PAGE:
Rahul Gandhi explores UK’s affordable healthcare model to prepare blueprint for India

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Gandhi, in conjunction with the Indian Overseas Congress UK, initiated the work of this broad-based working group during his ongoing two-day visit to London.

LONDON: Congress president Rahul Gandhi today met with doctors, medical students and academicians from across the UK and Europe to initiate the process of preparing a blueprint for an affordable healthcare system in India.

The working group includes medical professionals from King’s College, Imperial College and the UK’s state-funded National Health Service (NHS).

Gandhi said: “The next revolution in India will be a healthcare revolution.

“This is a committee of professionals that has come together for the benefit of India. This blueprint will act as a living bridge between global best practice and India’s needs. It will help the Congress realise its vision for a more inclusive, affordable and modern Indian healthcare system”.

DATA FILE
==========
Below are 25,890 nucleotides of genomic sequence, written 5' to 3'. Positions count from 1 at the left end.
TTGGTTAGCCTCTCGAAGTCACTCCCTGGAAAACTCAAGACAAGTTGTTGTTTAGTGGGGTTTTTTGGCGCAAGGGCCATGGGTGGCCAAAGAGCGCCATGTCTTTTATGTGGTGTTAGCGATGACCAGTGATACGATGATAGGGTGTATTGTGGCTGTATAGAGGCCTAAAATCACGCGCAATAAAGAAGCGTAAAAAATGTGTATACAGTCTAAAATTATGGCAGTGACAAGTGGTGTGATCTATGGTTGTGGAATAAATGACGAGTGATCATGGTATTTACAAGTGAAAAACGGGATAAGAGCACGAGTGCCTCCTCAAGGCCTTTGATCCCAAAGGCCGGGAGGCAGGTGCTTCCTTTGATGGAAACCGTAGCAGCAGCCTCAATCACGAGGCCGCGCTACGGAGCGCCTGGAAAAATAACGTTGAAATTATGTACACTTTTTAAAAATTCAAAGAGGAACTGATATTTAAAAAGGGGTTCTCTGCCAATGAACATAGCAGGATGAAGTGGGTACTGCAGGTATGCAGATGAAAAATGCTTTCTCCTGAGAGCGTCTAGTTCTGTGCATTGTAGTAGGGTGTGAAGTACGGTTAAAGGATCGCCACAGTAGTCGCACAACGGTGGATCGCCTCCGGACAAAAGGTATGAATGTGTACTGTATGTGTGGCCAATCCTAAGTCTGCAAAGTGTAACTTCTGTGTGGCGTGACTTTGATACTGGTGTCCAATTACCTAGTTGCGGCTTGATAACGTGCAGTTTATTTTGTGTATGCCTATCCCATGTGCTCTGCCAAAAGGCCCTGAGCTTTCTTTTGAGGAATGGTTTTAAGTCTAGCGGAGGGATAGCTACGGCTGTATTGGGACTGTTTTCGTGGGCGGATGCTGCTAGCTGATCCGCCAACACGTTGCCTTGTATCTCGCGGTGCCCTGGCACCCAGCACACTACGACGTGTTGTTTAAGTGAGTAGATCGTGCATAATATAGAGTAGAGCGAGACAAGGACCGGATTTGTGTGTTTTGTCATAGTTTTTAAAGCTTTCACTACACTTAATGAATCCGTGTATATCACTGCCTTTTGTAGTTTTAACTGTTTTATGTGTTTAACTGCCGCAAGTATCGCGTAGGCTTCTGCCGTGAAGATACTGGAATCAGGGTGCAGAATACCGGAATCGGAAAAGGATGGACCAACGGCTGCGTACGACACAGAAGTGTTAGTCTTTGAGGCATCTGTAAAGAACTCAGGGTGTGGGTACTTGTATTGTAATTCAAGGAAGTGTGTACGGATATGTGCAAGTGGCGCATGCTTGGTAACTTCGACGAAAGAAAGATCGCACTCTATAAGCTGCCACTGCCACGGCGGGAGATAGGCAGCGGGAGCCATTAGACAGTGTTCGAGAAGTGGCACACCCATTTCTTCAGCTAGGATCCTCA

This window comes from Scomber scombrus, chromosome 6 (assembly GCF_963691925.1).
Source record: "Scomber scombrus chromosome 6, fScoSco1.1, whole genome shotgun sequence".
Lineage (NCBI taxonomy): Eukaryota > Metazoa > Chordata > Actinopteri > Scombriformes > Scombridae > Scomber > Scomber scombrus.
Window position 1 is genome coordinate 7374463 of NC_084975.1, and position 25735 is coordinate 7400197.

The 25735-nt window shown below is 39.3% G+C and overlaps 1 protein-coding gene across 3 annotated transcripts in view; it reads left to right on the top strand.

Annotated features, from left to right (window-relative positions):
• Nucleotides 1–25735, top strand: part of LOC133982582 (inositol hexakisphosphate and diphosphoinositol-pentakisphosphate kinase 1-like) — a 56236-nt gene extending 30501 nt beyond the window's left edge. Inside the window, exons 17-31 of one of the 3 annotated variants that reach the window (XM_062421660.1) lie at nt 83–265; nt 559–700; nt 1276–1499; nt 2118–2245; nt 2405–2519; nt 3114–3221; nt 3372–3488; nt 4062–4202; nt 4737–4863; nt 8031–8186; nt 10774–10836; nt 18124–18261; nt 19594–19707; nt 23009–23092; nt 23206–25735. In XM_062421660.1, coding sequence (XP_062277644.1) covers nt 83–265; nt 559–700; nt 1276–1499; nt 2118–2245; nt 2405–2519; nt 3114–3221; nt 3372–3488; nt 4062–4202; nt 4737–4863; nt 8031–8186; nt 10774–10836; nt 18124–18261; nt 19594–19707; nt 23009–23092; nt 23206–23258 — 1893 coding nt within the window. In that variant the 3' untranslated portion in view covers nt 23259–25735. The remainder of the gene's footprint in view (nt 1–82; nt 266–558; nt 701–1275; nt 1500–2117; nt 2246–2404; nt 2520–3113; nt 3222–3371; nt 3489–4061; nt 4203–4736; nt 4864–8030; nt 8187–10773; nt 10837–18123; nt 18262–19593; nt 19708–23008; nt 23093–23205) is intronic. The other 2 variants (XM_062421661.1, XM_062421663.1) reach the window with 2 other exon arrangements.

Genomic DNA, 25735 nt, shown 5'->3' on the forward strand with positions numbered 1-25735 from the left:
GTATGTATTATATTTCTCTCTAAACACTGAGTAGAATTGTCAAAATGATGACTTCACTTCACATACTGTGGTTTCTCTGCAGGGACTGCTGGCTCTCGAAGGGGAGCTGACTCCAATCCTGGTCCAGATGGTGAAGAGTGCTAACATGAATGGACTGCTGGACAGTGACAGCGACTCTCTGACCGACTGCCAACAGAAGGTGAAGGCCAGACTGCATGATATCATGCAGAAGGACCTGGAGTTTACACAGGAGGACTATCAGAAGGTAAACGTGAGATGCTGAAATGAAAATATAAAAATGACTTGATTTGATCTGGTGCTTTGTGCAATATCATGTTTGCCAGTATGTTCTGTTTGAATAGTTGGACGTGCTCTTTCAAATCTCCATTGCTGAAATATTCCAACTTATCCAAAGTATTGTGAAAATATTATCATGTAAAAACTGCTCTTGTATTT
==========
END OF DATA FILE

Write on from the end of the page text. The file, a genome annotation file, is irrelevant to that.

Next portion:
There is a six-month turnaround period for the blueprint, which is anticipated to meet regularly in London and elsewhere in Europe.

It will focus on two key areas: affordable healthcare for the masses and prioritising prevention over cure.

India spends Rs 1,112 (12.30 pounds or USD 15.94) per capita on public health, which is Rs 3 a day.

It spends only 1.02 per cent of its GDP on public health, which is amongst the lowest in the world.

According to the World Bank, India spends less than the average of Low-Income Countries, at 1.4 per cent.

By contrast, the UK spends 7.9 per cent of its GDP on government expenditure on healthcare.

India’s low public-health spending is one reason why citizens often turn to the private sector for healthcare.

Several studies have shown that these expenditures push around more than 30 million below the poverty line every year.

The event, organised by the UK’s Royal Society of Medicine, was attended by over 200 medical and other professionals.

During the symposium, Gandhi addressed issues around diabetes, mental health and ageing challenges in India as well as lessons that could be learnt from the NHS.

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